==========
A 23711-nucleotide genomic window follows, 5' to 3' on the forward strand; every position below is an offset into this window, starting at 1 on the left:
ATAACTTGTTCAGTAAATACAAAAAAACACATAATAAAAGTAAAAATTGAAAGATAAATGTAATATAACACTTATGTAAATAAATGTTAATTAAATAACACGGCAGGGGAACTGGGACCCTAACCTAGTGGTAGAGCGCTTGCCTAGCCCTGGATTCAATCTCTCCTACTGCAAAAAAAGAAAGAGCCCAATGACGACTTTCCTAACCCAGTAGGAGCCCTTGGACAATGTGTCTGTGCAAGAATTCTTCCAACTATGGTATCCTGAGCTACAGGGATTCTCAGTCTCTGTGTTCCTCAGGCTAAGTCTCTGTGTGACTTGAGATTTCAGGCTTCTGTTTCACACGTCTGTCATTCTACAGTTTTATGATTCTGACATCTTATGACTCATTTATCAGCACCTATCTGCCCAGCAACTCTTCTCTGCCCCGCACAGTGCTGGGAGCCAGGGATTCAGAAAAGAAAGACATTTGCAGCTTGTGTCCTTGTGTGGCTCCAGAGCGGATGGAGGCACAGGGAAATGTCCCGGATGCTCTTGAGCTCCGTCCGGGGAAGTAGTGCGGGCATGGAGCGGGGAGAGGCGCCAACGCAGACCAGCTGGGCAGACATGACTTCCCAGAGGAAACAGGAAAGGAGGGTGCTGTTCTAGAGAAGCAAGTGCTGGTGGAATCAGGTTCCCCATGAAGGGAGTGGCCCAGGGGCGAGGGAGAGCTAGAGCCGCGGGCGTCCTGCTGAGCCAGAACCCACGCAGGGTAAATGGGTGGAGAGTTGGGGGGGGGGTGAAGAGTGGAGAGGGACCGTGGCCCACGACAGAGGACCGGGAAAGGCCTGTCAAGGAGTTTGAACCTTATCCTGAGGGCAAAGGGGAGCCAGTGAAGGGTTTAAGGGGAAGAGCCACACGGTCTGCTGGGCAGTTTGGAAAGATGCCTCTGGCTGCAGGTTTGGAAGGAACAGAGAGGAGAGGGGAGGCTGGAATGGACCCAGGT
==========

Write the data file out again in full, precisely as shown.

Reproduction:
A 23711-nucleotide genomic window follows, 5' to 3' on the forward strand; every position below is an offset into this window, starting at 1 on the left:
ATAACTTGTTCAGTAAATACAAAAAAACACATAATAAAAGTAAAAATTGAAAGATAAATGTAATATAACACTTATGTAAATAAATGTTAATTAAATAACACGGCAGGGGAACTGGGACCCTAACCTAGTGGTAGAGCGCTTGCCTAGCCCTGGATTCAATCTCTCCTACTGCAAAAAAAGAAAGAGCCCAATGACGACTTTCCTAACCCAGTAGGAGCCCTTGGACAATGTGTCTGTGCAAGAATTCTTCCAACTATGGTATCCTGAGCTACAGGGATTCTCAGTCTCTGTGTTCCTCAGGCTAAGTCTCTGTGTGACTTGAGATTTCAGGCTTCTGTTTCACACGTCTGTCATTCTACAGTTTTATGATTCTGACATCTTATGACTCATTTATCAGCACCTATCTGCCCAGCAACTCTTCTCTGCCCCGCACAGTGCTGGGAGCCAGGGATTCAGAAAAGAAAGACATTTGCAGCTTGTGTCCTTGTGTGGCTCCAGAGCGGATGGAGGCACAGGGAAATGTCCCGGATGCTCTTGAGCTCCGTCCGGGGAAGTAGTGCGGGCATGGAGCGGGGAGAGGCGCCAACGCAGACCAGCTGGGCAGACATGACTTCCCAGAGGAAACAGGAAAGGAGGGTGCTGTTCTAGAGAAGCAAGTGCTGGTGGAATCAGGTTCCCCATGAAGGGAGTGGCCCAGGGGCGAGGGAGAGCTAGAGCCGCGGGCGTCCTGCTGAGCCAGAACCCACGCAGGGTAAATGGGTGGAGAGTTGGGGGGGGGGTGAAGAGTGGAGAGGGACCGTGGCCCACGACAGAGGACCGGGAAAGGCCTGTCAAGGAGTTTGAACCTTATCCTGAGGGCAAAGGGGAGCCAGTGAAGGGTTTAAGGGGAAGAGCCACACGGTCTGCTGGGCAGTTTGGAAAGATGCCTCTGGCTGCAGGTTTGGAAGGAACAGAGAGGAGAGGGGAGGCTGGAATGGACCCAGGT